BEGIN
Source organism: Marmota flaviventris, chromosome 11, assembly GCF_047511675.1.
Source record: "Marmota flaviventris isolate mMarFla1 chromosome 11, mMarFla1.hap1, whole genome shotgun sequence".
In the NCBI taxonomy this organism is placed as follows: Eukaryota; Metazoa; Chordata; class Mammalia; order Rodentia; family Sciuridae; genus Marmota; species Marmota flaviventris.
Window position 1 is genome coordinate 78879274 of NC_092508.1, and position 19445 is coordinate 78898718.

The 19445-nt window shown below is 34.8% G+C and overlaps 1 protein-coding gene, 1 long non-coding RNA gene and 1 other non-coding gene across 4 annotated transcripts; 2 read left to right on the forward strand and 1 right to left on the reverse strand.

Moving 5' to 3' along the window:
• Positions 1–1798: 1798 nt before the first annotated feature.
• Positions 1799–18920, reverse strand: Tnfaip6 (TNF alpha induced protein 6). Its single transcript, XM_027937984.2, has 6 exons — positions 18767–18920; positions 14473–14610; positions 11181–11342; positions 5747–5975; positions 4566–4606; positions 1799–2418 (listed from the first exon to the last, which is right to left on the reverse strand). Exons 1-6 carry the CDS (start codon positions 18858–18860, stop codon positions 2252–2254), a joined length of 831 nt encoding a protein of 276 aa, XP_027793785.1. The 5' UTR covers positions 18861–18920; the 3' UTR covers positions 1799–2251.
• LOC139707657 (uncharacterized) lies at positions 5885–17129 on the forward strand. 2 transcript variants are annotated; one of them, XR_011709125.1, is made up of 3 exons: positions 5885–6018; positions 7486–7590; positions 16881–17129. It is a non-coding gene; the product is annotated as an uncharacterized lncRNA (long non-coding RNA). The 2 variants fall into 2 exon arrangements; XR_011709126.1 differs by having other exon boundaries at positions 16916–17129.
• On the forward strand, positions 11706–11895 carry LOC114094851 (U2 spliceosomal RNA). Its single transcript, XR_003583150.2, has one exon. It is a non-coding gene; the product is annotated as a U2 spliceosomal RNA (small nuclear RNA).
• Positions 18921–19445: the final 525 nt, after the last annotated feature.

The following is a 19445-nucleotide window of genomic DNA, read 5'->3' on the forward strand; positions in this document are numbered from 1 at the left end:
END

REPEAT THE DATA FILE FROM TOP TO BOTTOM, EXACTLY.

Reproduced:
Source organism: Marmota flaviventris, chromosome 11, assembly GCF_047511675.1.
Source record: "Marmota flaviventris isolate mMarFla1 chromosome 11, mMarFla1.hap1, whole genome shotgun sequence".
In the NCBI taxonomy this organism is placed as follows: Eukaryota; Metazoa; Chordata; class Mammalia; order Rodentia; family Sciuridae; genus Marmota; species Marmota flaviventris.
Window position 1 is genome coordinate 78879274 of NC_092508.1, and position 19445 is coordinate 78898718.

The 19445-nt window shown below is 34.8% G+C and overlaps 1 protein-coding gene, 1 long non-coding RNA gene and 1 other non-coding gene across 4 annotated transcripts; 2 read left to right on the forward strand and 1 right to left on the reverse strand.

Moving 5' to 3' along the window:
• Positions 1–1798: 1798 nt before the first annotated feature.
• Positions 1799–18920, reverse strand: Tnfaip6 (TNF alpha induced protein 6). Its single transcript, XM_027937984.2, has 6 exons — positions 18767–18920; positions 14473–14610; positions 11181–11342; positions 5747–5975; positions 4566–4606; positions 1799–2418 (listed from the first exon to the last, which is right to left on the reverse strand). Exons 1-6 carry the CDS (start codon positions 18858–18860, stop codon positions 2252–2254), a joined length of 831 nt encoding a protein of 276 aa, XP_027793785.1. The 5' UTR covers positions 18861–18920; the 3' UTR covers positions 1799–2251.
• LOC139707657 (uncharacterized) lies at positions 5885–17129 on the forward strand. 2 transcript variants are annotated; one of them, XR_011709125.1, is made up of 3 exons: positions 5885–6018; positions 7486–7590; positions 16881–17129. It is a non-coding gene; the product is annotated as an uncharacterized lncRNA (long non-coding RNA). The 2 variants fall into 2 exon arrangements; XR_011709126.1 differs by having other exon boundaries at positions 16916–17129.
• On the forward strand, positions 11706–11895 carry LOC114094851 (U2 spliceosomal RNA). Its single transcript, XR_003583150.2, has one exon. It is a non-coding gene; the product is annotated as a U2 spliceosomal RNA (small nuclear RNA).
• Positions 18921–19445: the final 525 nt, after the last annotated feature.

The following is a 19445-nucleotide window of genomic DNA, read 5'->3' on the forward strand; positions in this document are numbered from 1 at the left end: